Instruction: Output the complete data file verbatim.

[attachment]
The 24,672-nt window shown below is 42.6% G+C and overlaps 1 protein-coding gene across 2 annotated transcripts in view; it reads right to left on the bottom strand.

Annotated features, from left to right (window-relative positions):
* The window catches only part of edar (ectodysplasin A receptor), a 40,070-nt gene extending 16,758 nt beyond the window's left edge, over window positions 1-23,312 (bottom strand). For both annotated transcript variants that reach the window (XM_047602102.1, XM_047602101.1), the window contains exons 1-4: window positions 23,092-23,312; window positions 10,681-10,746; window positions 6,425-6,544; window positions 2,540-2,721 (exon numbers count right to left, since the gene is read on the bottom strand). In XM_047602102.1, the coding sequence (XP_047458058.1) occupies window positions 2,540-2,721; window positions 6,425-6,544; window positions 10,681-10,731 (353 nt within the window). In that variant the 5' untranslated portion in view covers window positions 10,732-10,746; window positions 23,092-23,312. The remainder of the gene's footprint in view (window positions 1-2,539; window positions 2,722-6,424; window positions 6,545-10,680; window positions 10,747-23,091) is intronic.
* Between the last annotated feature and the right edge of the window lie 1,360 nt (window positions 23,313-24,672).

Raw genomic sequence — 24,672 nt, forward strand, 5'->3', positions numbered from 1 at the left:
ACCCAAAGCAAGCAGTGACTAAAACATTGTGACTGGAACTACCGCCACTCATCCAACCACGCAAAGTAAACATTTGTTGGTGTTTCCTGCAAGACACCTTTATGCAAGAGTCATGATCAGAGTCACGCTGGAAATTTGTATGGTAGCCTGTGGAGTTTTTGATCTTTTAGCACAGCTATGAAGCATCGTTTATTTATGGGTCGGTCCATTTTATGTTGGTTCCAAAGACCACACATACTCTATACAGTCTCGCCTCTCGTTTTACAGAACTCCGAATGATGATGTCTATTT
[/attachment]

The 24,672-nt window shown below is 42.6% G+C and overlaps 1 protein-coding gene across 2 annotated transcripts in view; it reads right to left on the bottom strand.

Annotated features, from left to right (window-relative positions):
* The window catches only part of edar (ectodysplasin A receptor), a 40,070-nt gene extending 16,758 nt beyond the window's left edge, over window positions 1-23,312 (bottom strand). For both annotated transcript variants that reach the window (XM_047602102.1, XM_047602101.1), the window contains exons 1-4: window positions 23,092-23,312; window positions 10,681-10,746; window positions 6,425-6,544; window positions 2,540-2,721 (exon numbers count right to left, since the gene is read on the bottom strand). In XM_047602102.1, the coding sequence (XP_047458058.1) occupies window positions 2,540-2,721; window positions 6,425-6,544; window positions 10,681-10,731 (353 nt within the window). In that variant the 5' untranslated portion in view covers window positions 10,732-10,746; window positions 23,092-23,312. The remainder of the gene's footprint in view (window positions 1-2,539; window positions 2,722-6,424; window positions 6,545-10,680; window positions 10,747-23,091) is intronic.
* Between the last annotated feature and the right edge of the window lie 1,360 nt (window positions 23,313-24,672).

Raw genomic sequence — 24,672 nt, forward strand, 5'->3', positions numbered from 1 at the left:
ACCCAAAGCAAGCAGTGACTAAAACATTGTGACTGGAACTACCGCCACTCATCCAACCACGCAAAGTAAACATTTGTTGGTGTTTCCTGCAAGACACCTTTATGCAAGAGTCATGATCAGAGTCACGCTGGAAATTTGTATGGTAGCCTGTGGAGTTTTTGATCTTTTAGCACAGCTATGAAGCATCGTTTATTTATGGGTCGGTCCATTTTATGTTGGTTCCAAAGACCACACATACTCTATACAGTCTCGCCTCTCGTTTTACAGAACTCCGAATGATGATGTCTATTT